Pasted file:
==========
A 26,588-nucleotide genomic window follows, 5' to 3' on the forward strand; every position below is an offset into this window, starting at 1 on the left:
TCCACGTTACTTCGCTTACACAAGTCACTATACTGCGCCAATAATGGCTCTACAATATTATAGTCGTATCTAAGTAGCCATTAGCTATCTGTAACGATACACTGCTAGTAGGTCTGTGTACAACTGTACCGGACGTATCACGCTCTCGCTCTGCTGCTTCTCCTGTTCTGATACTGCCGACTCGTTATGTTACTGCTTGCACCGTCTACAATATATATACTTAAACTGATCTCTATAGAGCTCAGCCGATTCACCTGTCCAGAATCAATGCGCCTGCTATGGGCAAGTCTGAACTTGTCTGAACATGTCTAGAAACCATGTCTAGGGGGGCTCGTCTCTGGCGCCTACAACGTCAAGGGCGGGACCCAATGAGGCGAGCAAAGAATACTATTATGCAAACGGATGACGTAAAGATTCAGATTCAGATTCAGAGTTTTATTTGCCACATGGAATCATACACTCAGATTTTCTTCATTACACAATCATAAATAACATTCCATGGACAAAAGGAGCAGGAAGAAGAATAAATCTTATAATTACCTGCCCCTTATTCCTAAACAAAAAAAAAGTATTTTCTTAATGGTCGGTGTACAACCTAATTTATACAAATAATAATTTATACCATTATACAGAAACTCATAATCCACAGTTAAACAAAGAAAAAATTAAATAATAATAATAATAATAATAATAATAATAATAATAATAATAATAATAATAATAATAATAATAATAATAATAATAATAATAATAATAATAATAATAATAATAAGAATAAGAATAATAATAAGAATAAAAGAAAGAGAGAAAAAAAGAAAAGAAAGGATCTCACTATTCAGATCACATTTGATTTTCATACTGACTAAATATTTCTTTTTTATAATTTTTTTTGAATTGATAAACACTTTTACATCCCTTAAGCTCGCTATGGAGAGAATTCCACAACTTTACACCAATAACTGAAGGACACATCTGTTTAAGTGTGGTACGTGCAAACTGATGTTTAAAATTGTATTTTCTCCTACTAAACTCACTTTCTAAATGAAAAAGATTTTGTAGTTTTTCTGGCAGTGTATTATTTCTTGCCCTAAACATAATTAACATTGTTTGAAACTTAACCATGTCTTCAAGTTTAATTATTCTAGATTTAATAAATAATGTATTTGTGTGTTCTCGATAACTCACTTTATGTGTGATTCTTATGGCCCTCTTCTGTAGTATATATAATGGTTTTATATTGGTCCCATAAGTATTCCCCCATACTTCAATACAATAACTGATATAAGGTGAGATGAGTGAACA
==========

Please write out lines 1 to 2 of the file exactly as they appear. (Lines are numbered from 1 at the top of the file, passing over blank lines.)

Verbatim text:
A 26,588-nucleotide genomic window follows, 5' to 3' on the forward strand; every position below is an offset into this window, starting at 1 on the left:
TCCACGTTACTTCGCTTACACAAGTCACTATACTGCGCCAATAATGGCTCTACAATATTATAGTCGTATCTAAGTAGCCATTAGCTATCTGTAACGATACACTGCTAGTAGGTCTGTGTACAACTGTACCGGACGTATCACGCTCTCGCTCTGCTGCTTCTCCTGTTCTGATACTGCCGACTCGTTATGTTACTGCTTGCACCGTCTACAATATATATACTTAAACTGATCTCTATAGAGCTCAGCCGATTCACCTGTCCAGAATCAATGCGCCTGCTATGGGCAAGTCTGAACTTGTCTGAACATGTCTAGAAACCATGTCTAGGGGGGCTCGTCTCTGGCGCCTACAACGTCAAGGGCGGGACCCAATGAGGCGAGCAAAGAATACTATTATGCAAACGGATGACGTAAAGATTCAGATTCAGATTCAGAGTTTTATTTGCCACATGGAATCATACACTCAGATTTTCTTCATTACACAATCATAAATAACATTCCATGGACAAAAGGAGCAGGAAGAAGAATAAATCTTATAATTACCTGCCCCTTATTCCTAAACAAAAAAAAAGTATTTTCTTAATGGTCGGTGTACAACCTAATTTATACAAATAATAATTTATACCATTATACAGAAACTCATAATCCACAGTTAAACAAAGAAAAAATTAAATAATAATAATAATAATAATAATAATAATAATAATAATAATAATAATAATAATAATAATAATAATAATAATAATAATAATAATAATAATAATAATAATAATAAGAATAAGAATAATAATAAGAATAAAAGAAAGAGAGAAAAAAAGAAAAGAAAGGATCTCACTATTCAGATCACATTTGATTTTCATACTGACTAAATATTTCTTTTTTATAATTTTTTTTGAATTGATAAACACTTTTACATCCCTTAAGCTCGCTATGGAGAGAATTCCACAACTTTACACCAATAACTGAAGGACACATCTGTTTAAGTGTGGTACGTGCAAACTGATGTTTAAAATTGTATTTTCTCCTACTAAACTCACTTTCTAAATGAAAAAGATTTTGTAGTTTTTCTGGCAGTGTATTATTTCTTGCCCTAAACATAATTAACATTGTTTGAAACTTAACCATGTCTTCAAGTTTAATTATTCTAGATTTAATAAATAATGTATTTGTGTGTTCTCGATAACTCACTTTATGTGTGATTCTTATGGCCCTCTTCTGTAGTATATATAATGGTTTTATATTGGTCCCATAAGTATTCCCCCATACTTCAATACAATAACTGATATAAGGTGAGATGAGTGAACA